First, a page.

But the Fed's ultimate goal is to hold all dollars in accounts at the central bank. Convenience and security will be the sales pitch for the program and will be rolled out during the next crisis.  The results are foreseeably dystopian. All of your money will be under the direct and complete control of your government. It is easy to see that gives it total control over not just your money but also over you. Should you fall out of favor with those in charge, you might find your money frozen. Should you wish to buy some product or service not on the "approved list," you can be barred from doing so. Should you try to contribute to people, parties or entities or travel to a place not on the "approved list" you can be barred from doing so. This will work substantially like Communist China's Social Credit Score that defines a person's ability to be employed, bank, and where they can live and travel. This is not doomsday conjecture on our part. It has already happened in the "Free West." In Canada, truckers were striking in opposition to government mandated Covid vaccines that had not gone through the normal testing and approval process. Those truckers, and people who contributed to them, had their bank accounts frozen by Trudeau's government. He was able to do that under Canadian law (the 1988 Emergency Act) that gives the executive virtually unlimited powers during "emergencies." Your country likely has similar laws on the books and what constitutes an "emergency" is never well defined and is subject to similar abuse.   

    There are further ramifications for CBDCs. Should you want to diversify your money into other currencies you can be barred from doing so. Should you want to send money out of the country you can be barred from doing so (capital controls). Should you want to save your money when the government wants you to spend it "to stimulate the economy," you can be assessed penalties for you recalcitrance. When your government wants to impose "negative interest rates," it just debits your account. You have no say in the matter. In short, a CBDC is your government's financial noose around your neck. You will have no financial or personal privacy. Your travel and expenditures will be an open book. History convincingly demonstrates that governments never evolve into being more free. They always evolve into being more autocratic. The Covid lockdown is a recent example of your government "never letting a crisis go to waste" to expand its powers and limit your freedoms.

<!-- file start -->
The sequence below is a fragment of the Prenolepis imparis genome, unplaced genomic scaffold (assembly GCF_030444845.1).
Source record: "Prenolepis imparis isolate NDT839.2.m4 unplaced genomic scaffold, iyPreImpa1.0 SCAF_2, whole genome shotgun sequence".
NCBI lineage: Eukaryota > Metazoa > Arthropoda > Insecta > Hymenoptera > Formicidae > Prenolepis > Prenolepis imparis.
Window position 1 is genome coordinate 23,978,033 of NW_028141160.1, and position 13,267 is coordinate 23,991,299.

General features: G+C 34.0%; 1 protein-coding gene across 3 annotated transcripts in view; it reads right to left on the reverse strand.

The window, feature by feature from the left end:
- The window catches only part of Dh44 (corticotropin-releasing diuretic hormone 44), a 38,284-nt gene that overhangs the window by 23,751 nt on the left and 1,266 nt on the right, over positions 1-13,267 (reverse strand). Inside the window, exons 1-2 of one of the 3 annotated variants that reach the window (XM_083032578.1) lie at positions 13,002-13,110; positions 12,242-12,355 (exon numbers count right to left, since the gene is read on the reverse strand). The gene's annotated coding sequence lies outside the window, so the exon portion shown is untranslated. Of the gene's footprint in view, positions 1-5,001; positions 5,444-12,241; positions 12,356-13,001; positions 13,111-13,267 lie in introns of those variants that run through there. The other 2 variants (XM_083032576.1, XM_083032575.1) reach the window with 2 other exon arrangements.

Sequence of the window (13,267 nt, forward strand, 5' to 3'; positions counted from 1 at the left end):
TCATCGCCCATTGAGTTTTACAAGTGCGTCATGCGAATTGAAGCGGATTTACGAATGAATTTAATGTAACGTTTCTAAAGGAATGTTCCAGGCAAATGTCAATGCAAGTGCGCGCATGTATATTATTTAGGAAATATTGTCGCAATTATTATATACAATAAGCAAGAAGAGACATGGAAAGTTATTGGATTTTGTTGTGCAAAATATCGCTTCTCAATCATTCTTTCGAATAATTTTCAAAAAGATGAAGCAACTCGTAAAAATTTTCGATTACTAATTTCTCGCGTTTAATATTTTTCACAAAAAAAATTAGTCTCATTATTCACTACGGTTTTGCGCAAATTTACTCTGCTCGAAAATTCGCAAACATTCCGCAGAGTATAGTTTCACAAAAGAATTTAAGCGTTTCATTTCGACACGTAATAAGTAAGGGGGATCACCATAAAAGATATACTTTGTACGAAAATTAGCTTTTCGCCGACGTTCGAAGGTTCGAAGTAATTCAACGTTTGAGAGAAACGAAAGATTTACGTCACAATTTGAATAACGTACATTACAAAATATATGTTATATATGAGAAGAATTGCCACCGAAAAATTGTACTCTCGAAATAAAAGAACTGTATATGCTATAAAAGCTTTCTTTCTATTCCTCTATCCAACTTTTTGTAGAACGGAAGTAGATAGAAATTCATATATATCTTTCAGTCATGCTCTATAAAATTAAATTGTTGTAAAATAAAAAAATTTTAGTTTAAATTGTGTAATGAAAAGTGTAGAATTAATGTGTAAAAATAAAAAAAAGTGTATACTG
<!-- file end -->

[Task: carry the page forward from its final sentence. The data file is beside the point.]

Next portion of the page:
But The US Economy Is Improving, Right?

    US political leaders and the main stream media are constantly saying that the economy is recovering and that growth in GDP is improving. In other words, "all is well." Let us take a peek behind the curtain  to see how things are actually going. First, "real" interest rates (net of inflation) are still negative meaning that the Fed is still being very monetarily "accommodative" - meaning it is still juicing the markets with cheap money while pretending to fight inflation. This is a chart of the real (net of inflation) 10-yr. Treasury rate. Despite its evident alarming appearance it seriously understates the actual inflation rate, meaning the rate is even more negative than shown.   

Real wage growth continues to be negative and that will inevitably lead to an ever growing clamor for wage hikes that must then be either absorbed by employers (leading to shrinking profits or bigger losses) or passed on to consumers (leading to more price inflation).